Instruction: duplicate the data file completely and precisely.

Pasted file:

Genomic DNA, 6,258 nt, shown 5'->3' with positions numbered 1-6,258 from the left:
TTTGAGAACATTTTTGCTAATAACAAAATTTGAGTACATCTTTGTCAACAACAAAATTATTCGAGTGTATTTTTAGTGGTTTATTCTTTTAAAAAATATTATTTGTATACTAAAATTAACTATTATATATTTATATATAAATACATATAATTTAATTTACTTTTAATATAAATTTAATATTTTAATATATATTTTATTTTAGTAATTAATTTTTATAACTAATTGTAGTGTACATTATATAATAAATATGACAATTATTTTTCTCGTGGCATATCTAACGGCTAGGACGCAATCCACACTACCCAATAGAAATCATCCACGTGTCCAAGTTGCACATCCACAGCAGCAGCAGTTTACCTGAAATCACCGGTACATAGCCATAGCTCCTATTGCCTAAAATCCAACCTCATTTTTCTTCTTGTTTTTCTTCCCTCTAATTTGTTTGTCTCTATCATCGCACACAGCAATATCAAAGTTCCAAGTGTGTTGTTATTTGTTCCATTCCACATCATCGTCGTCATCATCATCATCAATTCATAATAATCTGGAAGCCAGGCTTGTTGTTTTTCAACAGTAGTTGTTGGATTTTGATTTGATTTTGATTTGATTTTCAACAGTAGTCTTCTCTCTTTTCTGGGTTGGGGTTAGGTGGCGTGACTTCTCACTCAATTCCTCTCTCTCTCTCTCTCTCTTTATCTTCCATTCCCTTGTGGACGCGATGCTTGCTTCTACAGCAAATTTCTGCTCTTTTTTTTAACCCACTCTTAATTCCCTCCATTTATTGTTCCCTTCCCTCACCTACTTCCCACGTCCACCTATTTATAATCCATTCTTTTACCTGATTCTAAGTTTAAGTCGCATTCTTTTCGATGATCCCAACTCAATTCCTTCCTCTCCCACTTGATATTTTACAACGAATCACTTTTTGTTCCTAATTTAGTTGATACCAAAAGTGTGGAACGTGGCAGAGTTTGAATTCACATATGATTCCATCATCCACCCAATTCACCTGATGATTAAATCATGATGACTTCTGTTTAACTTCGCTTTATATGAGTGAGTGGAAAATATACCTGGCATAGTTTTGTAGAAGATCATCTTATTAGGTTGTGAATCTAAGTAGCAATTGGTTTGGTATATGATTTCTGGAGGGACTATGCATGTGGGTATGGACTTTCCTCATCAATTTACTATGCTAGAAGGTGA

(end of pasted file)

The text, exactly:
Genomic DNA, 6,258 nt, shown 5'->3' with positions numbered 1-6,258 from the left:
TTTGAGAACATTTTTGCTAATAACAAAATTTGAGTACATCTTTGTCAACAACAAAATTATTCGAGTGTATTTTTAGTGGTTTATTCTTTTAAAAAATATTATTTGTATACTAAAATTAACTATTATATATTTATATATAAATACATATAATTTAATTTACTTTTAATATAAATTTAATATTTTAATATATATTTTATTTTAGTAATTAATTTTTATAACTAATTGTAGTGTACATTATATAATAAATATGACAATTATTTTTCTCGTGGCATATCTAACGGCTAGGACGCAATCCACACTACCCAATAGAAATCATCCACGTGTCCAAGTTGCACATCCACAGCAGCAGCAGTTTACCTGAAATCACCGGTACATAGCCATAGCTCCTATTGCCTAAAATCCAACCTCATTTTTCTTCTTGTTTTTCTTCCCTCTAATTTGTTTGTCTCTATCATCGCACACAGCAATATCAAAGTTCCAAGTGTGTTGTTATTTGTTCCATTCCACATCATCGTCGTCATCATCATCATCAATTCATAATAATCTGGAAGCCAGGCTTGTTGTTTTTCAACAGTAGTTGTTGGATTTTGATTTGATTTTGATTTGATTTTCAACAGTAGTCTTCTCTCTTTTCTGGGTTGGGGTTAGGTGGCGTGACTTCTCACTCAATTCCTCTCTCTCTCTCTCTCTCTTTATCTTCCATTCCCTTGTGGACGCGATGCTTGCTTCTACAGCAAATTTCTGCTCTTTTTTTTAACCCACTCTTAATTCCCTCCATTTATTGTTCCCTTCCCTCACCTACTTCCCACGTCCACCTATTTATAATCCATTCTTTTACCTGATTCTAAGTTTAAGTCGCATTCTTTTCGATGATCCCAACTCAATTCCTTCCTCTCCCACTTGATATTTTACAACGAATCACTTTTTGTTCCTAATTTAGTTGATACCAAAAGTGTGGAACGTGGCAGAGTTTGAATTCACATATGATTCCATCATCCACCCAATTCACCTGATGATTAAATCATGATGACTTCTGTTTAACTTCGCTTTATATGAGTGAGTGGAAAATATACCTGGCATAGTTTTGTAGAAGATCATCTTATTAGGTTGTGAATCTAAGTAGCAATTGGTTTGGTATATGATTTCTGGAGGGACTATGCATGTGGGTATGGACTTTCCTCATCAATTTACTATGCTAGAAGGTGA